'Casino Royale' starts auspiciously. In crisp black and White. Bond executes his first ever kill and earns his 'OO's. Cold-blooded, precise, deceptive. The Chris Cornell theme blares to the credits after which we join Bond in Africa for a wild chase sequence that more or less establishes the course the movie is about to take. Director Martin Campbell makes no concessions to the fact that fundamentally a Bond movie is but a BIG DUMB BLOCKBUSTER. It is an archetypal Bond chase sequence- the kind where Bond takes stock of the surrounding topography and responds to it. Not in a delirious dancing Jackie Chan kind of way but rather like a Chuck Jones' episiode of Tom and Jerry. In a Bond chase sequence, the mis-en-scene is replete with levers, fulcrums, propellers and projectiles. Cut a wire and Bond flies, losen a piece of wood and Bond tears it out and flings. Cambell plays out this violent carnival with verve and kinesis without stopping for breath. But what seperated this particular chase from the countless others, is the animal intensity that Daniel Craig brings. He's wild, he's driven, he desperate to prove his new found 'OO' status and he's not afraid to get down and dirty. No longer is Bond prim and 'propah', the Craig version moves more like Peter Jackson's 'King Kong'.. crawling and leaping on all fours. Even the kicks and punches have lost thier cheesy 'dish-bish' conotations. What you hear is pure knuckle on bone that grittier movies like 'Unleashed' employ. Every punch means business, every punch draws blood and there's lot of it in this movie. Never before have I seen Bond so bruised, so bloody. Also new in the series, is a sense of recklessness about Bond. At the end of his African rooftop dash, Bond crawls through dirt, grime, blood, metal and fire to blow up an entire embassy to get his man.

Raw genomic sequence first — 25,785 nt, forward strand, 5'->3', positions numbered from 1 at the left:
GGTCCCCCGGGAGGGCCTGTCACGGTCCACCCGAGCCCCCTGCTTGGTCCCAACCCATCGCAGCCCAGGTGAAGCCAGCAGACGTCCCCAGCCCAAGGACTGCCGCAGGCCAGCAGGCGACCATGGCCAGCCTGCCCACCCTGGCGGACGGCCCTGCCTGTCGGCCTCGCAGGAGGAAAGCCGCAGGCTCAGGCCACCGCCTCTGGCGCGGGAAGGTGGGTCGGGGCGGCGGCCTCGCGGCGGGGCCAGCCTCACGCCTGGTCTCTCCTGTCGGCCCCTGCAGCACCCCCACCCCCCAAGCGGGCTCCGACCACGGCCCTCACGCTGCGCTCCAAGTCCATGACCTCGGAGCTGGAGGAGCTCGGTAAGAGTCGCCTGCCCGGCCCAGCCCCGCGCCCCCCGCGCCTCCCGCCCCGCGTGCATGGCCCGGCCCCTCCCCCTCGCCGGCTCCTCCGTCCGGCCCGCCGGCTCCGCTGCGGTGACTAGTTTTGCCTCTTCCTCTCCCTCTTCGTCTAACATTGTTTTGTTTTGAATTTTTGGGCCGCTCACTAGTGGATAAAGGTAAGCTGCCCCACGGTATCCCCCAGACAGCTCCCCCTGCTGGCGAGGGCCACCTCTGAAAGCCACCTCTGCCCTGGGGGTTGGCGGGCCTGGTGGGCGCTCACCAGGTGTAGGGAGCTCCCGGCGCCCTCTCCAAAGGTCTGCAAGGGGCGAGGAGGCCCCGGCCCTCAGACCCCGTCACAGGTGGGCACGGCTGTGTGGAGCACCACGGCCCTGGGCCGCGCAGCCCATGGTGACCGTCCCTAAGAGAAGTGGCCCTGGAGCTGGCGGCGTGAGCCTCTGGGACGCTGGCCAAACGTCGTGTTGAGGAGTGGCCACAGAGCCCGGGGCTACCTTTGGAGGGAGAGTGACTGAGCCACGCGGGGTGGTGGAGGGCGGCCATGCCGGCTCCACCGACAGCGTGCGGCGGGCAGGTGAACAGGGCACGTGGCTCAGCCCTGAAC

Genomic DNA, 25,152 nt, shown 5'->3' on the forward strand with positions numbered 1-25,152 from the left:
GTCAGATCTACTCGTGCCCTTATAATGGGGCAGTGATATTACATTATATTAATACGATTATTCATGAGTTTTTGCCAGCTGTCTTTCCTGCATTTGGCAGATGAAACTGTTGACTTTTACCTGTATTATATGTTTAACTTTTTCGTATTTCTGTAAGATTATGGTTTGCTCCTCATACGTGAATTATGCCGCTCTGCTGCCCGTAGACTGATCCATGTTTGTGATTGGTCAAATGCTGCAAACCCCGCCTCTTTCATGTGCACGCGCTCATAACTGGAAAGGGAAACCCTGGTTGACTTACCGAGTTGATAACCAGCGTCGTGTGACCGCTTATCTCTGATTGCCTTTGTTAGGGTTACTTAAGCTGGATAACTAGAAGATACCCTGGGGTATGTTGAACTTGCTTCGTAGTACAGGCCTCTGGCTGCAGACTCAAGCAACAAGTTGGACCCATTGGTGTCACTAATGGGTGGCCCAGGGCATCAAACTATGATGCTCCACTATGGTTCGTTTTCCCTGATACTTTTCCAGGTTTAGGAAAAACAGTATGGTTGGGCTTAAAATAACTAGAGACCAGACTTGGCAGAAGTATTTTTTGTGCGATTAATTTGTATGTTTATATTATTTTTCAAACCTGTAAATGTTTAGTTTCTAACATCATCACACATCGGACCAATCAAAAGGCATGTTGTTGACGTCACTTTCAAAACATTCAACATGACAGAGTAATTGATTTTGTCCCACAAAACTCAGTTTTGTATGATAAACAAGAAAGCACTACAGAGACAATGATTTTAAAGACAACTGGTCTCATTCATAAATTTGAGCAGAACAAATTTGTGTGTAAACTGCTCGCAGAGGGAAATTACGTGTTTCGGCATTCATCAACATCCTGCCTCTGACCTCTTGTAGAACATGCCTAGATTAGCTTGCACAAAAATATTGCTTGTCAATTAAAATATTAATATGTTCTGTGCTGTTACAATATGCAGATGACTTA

This recklessness finds it's detractor in boss 'M'. 'M' is no longer a kind of Mary Poppins, but rather a hard nosed taskmaster and even a sex-life has been hinted at. Judi Dench chews through these newfound shades with thespian relish. 'M' is a bit vary of Bond's promotion to 'OO' status but nonetheless offers him enough leeway to get things done his way. Bond's relentless investigations all point to one man, Le Chiffre (Maks Middlesen), math genius, diabolical criminal mastermind, banker to the world's terrorists and poker fanatic.